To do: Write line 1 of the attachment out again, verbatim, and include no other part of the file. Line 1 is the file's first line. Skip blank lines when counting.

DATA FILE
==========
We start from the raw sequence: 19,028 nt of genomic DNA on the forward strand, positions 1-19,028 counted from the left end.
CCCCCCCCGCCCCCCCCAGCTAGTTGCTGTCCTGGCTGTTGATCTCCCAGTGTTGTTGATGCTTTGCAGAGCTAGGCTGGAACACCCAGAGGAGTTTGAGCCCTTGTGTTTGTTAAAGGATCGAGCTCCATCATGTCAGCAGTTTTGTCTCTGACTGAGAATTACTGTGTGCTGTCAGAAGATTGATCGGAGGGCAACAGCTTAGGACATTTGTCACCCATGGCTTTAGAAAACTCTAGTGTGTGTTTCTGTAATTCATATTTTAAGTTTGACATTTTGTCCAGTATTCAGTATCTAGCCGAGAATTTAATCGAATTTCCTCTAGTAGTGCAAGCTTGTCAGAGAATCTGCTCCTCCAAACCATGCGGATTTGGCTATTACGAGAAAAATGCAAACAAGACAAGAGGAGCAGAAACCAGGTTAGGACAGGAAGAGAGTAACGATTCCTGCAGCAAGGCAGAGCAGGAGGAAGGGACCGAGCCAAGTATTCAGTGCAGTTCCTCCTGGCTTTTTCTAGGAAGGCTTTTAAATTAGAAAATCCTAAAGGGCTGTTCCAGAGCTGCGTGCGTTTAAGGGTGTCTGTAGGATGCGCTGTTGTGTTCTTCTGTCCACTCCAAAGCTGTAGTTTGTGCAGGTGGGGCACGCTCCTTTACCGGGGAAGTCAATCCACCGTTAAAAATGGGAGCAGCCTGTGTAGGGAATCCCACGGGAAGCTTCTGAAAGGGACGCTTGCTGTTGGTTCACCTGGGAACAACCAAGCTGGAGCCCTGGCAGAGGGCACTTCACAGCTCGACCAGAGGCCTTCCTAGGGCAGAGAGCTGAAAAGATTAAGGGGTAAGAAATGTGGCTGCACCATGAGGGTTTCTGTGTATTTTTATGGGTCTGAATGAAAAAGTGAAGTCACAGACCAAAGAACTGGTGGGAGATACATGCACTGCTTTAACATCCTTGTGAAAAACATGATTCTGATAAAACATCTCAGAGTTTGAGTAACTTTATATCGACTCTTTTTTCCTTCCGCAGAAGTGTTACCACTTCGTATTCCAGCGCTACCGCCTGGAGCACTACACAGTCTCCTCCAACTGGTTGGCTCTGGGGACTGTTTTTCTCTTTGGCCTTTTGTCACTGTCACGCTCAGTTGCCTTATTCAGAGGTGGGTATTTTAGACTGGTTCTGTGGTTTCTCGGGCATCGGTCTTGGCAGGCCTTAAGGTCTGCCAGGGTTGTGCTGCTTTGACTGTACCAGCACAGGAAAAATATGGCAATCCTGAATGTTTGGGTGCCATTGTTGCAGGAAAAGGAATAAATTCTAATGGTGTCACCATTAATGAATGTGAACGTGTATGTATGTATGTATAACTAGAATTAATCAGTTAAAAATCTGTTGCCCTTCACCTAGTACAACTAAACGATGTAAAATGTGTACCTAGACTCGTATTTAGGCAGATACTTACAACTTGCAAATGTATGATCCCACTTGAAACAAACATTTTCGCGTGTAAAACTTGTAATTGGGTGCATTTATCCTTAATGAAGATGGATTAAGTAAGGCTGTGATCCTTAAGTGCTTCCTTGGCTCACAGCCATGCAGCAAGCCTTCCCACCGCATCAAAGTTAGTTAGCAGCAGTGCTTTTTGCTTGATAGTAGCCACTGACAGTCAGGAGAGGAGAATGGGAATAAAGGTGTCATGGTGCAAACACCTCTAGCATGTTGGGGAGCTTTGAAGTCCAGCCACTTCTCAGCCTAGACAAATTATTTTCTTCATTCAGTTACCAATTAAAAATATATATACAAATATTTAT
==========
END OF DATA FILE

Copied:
We start from the raw sequence: 19,028 nt of genomic DNA on the forward strand, positions 1-19,028 counted from the left end.